Charleston, WV Police to Receive 90 Body Cameras: Does it Matter?
In the summer of 2021, the United States Department of Justice (DOJ) announced they would provide grant funding for police body cameras to law-enforcement agencies, and many cities and towns, including the Charleston, West Virginia police department applied for grants.
Recently, the Charleston, WV Police Department was awarded one of the grants, allowing it to purchase 90 body cameras. Below is a discussion of some of the potential benefits and drawbacks of the use of police body cameras, and how they may benefit you as a West Virginia citizen.
What is the Purpose and Potential Benefits of the Charleston, WV Police Using Body Cameras?
Police misconduct and use of excessive force has been a hot topic in the news recently, and in the past decade America’s cities have spent about $3 billion on police misconduct settlements. Most if not all government agencies, like the Charleston WV Police Department are looking for ways to protect both its officers and the citizens they protect. Many say police body cameras are a tool that can help reduce misconduct and the use of excessive force.
Is There Proof that Police Body Cameras Work?
One of the most comprehensive studies on police-worn body cameras was conducted by the University of Nevada, Las Vegas Center for Crime and Justice Policy. The study split the police officers into two groups: the first group was 218 officers who used cameras while on duty, the second, known as the “control group” was 198 officers who did not. The researchers could then take into account information from before and after the cameras were issued.
The study found that officers with body-worn cameras had fewer complaints of misconduct than officers who did not wear the cameras. The percentage of officers in the group wearing body cameras that had one or more complaints went from 54.6% to 38.1%, and the officers in the control group, who did not wear cameras, went from 48% to 45.5%, a reduction of only 2.5%.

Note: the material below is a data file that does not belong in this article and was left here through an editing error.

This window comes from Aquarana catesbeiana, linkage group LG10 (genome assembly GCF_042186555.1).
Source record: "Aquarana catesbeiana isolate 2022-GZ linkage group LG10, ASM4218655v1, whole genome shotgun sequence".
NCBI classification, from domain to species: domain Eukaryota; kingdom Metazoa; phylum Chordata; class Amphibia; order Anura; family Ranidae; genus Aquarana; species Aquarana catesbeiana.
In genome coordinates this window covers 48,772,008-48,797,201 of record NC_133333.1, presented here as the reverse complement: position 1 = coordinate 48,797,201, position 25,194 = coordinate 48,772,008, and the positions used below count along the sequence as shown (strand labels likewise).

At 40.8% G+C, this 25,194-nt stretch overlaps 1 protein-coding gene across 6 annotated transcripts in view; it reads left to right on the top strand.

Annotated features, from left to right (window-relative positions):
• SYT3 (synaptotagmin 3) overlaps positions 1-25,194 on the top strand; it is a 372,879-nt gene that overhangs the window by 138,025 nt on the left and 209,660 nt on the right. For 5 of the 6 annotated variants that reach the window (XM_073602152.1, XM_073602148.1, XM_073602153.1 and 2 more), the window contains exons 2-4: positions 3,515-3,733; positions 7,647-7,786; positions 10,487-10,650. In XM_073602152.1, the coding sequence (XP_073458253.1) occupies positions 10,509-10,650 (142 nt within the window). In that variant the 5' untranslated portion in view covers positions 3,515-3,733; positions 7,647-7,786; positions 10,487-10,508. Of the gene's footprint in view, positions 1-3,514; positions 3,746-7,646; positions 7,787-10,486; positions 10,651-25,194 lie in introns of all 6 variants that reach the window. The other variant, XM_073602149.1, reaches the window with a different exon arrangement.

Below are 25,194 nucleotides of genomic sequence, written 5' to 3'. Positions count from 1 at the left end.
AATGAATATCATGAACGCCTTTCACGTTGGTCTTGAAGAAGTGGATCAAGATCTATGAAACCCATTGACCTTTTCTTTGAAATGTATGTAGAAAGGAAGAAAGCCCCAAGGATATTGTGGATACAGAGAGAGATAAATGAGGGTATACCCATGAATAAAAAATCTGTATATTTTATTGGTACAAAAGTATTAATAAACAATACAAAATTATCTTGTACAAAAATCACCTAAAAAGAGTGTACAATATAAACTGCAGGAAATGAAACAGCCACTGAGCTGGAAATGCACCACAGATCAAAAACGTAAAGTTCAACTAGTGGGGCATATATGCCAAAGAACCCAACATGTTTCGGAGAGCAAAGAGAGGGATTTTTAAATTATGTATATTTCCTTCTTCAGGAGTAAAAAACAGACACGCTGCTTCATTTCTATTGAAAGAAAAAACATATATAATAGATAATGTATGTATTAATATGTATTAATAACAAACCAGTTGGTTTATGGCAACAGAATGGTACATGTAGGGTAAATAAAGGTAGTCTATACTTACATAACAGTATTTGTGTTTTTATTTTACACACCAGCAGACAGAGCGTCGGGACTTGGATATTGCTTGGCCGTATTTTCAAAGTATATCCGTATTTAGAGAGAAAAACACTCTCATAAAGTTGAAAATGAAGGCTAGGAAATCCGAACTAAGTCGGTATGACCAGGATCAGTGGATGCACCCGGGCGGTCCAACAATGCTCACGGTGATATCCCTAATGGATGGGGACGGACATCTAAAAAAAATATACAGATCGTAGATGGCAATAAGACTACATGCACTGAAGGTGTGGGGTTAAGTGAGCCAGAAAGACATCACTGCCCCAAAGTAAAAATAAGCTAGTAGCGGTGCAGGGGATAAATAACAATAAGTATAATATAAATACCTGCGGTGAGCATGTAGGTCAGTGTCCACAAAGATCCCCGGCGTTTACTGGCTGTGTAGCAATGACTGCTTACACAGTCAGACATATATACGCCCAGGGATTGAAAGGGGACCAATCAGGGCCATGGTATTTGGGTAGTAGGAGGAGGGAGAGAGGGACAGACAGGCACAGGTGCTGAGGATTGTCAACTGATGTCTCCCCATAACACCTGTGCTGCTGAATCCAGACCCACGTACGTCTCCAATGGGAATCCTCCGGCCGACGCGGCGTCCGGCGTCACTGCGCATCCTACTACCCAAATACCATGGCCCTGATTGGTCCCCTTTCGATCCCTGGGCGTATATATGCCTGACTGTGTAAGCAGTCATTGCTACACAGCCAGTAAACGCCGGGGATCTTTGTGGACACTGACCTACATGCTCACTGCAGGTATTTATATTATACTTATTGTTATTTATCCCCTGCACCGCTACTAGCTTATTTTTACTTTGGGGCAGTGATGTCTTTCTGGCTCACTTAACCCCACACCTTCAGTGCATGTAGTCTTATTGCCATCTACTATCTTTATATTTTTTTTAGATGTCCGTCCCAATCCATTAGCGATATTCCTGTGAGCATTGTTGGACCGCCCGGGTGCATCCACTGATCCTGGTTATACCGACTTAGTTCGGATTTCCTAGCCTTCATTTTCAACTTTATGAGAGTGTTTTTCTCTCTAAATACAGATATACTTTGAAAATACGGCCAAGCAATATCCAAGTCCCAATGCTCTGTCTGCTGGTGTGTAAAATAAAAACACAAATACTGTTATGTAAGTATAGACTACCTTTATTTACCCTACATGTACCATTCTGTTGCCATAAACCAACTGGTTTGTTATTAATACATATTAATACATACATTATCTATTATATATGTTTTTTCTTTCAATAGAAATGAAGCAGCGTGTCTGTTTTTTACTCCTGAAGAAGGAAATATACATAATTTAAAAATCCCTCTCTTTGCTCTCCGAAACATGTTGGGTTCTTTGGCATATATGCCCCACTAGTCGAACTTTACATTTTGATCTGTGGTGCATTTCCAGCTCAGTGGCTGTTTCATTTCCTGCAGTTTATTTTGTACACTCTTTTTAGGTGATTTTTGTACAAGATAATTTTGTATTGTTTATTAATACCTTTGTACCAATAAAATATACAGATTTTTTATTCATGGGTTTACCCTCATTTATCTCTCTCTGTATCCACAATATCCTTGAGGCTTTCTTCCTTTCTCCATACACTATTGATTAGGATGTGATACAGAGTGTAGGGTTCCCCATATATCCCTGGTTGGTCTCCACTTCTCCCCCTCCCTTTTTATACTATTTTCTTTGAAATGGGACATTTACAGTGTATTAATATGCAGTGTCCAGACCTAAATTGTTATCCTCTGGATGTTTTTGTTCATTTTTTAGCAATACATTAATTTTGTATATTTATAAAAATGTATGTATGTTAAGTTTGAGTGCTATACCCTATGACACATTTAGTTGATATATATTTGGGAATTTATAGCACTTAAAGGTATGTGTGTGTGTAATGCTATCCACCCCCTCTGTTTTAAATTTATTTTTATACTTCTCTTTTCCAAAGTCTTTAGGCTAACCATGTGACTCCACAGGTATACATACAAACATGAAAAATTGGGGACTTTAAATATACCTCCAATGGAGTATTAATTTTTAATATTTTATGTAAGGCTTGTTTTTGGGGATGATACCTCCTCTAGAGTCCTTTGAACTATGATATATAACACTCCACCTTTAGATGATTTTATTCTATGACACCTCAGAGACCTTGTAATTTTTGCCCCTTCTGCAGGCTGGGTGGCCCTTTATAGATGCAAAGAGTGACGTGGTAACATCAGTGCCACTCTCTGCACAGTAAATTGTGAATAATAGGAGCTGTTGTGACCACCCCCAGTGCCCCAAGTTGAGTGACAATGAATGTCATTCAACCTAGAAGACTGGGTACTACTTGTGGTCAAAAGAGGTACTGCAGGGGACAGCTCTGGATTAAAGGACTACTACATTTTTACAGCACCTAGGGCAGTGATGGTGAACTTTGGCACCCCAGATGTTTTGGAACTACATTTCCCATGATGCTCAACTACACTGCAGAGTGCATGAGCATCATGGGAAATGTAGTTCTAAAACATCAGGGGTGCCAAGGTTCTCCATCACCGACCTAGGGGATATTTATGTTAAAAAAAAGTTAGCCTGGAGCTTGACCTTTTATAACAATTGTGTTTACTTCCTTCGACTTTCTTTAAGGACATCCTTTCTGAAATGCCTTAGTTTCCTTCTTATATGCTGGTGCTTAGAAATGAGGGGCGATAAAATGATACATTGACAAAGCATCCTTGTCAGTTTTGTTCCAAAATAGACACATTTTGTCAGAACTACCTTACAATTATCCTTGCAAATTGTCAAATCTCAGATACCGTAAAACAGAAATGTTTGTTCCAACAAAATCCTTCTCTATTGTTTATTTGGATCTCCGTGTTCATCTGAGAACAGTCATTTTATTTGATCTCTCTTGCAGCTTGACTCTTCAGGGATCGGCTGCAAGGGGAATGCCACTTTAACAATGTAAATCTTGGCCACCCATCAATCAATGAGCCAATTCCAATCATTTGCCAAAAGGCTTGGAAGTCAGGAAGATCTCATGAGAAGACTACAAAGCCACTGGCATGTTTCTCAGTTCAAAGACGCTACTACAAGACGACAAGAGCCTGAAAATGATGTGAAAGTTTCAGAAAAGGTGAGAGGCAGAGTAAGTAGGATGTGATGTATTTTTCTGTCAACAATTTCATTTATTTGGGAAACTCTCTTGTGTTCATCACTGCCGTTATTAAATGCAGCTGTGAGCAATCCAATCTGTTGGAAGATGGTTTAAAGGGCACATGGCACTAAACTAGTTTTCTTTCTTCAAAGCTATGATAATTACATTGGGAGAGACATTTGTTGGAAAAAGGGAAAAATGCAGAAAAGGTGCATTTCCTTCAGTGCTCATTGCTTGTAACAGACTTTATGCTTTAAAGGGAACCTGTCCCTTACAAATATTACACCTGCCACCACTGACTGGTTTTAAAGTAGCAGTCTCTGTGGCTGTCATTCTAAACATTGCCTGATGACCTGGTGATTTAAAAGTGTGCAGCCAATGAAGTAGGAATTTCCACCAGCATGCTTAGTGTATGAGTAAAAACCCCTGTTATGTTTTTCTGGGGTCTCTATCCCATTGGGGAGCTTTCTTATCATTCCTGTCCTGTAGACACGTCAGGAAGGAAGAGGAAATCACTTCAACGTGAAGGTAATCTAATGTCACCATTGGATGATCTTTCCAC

Justified or otherwise, officers wearing cameras has fewer incidents of the use of force. In the BWC group, the percent of officers in the camera-wearing group that had at least one report of force went from 31.2% to 19.7%. In the non-camera-wearing (control) group, the number actually increased from 26.3% to 27.3%.
Of course, this is only one study. But other studies show clear benefits for body cameras as well. An article from the National Institute of Justice summarizes a variety of benefits found from numerous studies. The benefits include better transparency and accountability among officers, as well as quicker resolution of issues. All of these lead to a more positive experience between the officer and the citizen and enhance the relationship between a police force and the community it serves.
What Are the Drawbacks of Police Body Cameras?
One of the top arguments against police-worn body cameras is the cost. This is fair, as they are expensive, with a cost that often keeps departments and municipalities from using taxpayer money to make the purchase. However, there is evidence that body cameras actually save money in the long run.
In the study above, the annual cost of the cameras was estimated to be between $828 to $1,097 per user. The annual cost savings, however, was estimated to be $4,006 per user. If we assume a high cost of $1,100 per user (slightly above the study’s highest estimate), we still have an annual savings of $3,000 for every user. In a department of 50 officers, that would translate to $150,000 a year in cost savings.
Fortunately, for the Charleston, WV Police Department, cost isn’t a factor, at least for the 90 body cameras recently awarded to them.